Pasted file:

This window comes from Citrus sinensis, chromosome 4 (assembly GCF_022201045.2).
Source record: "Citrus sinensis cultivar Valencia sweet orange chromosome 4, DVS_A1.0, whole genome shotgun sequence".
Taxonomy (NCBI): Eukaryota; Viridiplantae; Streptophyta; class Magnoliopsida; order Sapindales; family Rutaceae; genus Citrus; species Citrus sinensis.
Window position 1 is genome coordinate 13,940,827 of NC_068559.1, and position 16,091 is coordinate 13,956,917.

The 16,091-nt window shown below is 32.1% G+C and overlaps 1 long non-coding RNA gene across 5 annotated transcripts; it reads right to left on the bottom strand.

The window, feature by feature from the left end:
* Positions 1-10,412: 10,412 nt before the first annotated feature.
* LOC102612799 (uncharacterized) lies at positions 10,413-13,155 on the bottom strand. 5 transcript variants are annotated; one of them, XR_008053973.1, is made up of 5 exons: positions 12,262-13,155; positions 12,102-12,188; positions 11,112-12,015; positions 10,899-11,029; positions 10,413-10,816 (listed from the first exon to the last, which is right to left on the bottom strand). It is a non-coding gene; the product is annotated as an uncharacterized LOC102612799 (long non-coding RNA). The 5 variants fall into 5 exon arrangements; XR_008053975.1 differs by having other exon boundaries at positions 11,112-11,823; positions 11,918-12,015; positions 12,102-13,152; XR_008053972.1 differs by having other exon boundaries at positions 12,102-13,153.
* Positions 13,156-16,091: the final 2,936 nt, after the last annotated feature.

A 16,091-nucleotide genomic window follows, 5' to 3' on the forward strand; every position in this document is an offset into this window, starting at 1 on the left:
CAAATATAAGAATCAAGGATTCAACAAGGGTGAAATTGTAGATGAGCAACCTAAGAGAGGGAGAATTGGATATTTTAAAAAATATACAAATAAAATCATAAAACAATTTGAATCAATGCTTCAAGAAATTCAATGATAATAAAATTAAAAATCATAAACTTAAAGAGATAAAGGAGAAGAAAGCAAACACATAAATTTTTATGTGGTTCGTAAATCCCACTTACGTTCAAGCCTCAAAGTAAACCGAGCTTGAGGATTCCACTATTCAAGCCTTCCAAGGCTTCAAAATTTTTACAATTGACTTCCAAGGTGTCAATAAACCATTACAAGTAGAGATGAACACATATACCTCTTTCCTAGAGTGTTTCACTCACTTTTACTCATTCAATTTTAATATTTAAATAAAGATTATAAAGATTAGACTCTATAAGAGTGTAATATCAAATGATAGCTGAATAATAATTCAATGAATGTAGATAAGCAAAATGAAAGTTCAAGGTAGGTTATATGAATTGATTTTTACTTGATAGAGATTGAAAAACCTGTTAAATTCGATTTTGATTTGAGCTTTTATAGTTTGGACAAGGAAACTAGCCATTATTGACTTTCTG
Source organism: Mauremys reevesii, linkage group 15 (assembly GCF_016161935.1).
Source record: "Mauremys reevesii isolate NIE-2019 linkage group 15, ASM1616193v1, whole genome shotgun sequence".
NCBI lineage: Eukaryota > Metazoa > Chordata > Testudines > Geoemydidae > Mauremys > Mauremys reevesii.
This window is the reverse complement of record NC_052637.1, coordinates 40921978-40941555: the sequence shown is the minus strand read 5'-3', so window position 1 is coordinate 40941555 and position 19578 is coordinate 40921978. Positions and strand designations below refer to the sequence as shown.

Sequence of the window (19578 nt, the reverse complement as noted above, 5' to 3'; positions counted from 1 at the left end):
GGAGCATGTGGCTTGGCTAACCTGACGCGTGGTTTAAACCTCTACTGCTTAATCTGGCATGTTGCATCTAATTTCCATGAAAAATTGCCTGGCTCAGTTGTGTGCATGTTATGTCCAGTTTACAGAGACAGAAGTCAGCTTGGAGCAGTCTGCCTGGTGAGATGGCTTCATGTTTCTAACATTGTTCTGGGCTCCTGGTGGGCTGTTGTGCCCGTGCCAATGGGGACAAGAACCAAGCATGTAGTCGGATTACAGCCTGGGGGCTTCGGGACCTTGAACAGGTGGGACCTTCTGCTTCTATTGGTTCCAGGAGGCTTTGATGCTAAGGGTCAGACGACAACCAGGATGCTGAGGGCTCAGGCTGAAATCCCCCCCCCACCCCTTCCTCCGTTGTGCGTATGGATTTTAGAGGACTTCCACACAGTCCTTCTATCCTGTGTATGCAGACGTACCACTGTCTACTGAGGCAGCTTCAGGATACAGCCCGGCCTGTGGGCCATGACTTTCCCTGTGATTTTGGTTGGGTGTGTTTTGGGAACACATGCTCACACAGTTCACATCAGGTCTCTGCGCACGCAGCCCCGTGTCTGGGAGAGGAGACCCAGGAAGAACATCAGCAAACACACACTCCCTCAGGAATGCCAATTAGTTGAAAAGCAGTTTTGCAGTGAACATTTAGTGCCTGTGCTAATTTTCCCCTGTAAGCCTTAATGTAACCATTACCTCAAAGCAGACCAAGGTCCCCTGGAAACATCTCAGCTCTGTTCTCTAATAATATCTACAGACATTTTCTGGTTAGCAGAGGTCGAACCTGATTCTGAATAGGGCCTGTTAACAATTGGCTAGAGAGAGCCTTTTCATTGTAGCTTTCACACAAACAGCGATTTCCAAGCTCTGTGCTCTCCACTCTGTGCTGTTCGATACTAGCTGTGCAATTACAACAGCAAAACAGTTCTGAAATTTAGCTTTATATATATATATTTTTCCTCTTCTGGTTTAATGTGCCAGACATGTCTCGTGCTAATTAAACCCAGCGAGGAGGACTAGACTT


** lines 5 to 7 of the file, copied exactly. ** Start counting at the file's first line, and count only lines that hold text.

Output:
The 16,091-nt window shown below is 32.1% G+C and overlaps 1 long non-coding RNA gene across 5 annotated transcripts; it reads right to left on the bottom strand.

The window, feature by feature from the left end:
* Positions 1-10,412: 10,412 nt before the first annotated feature.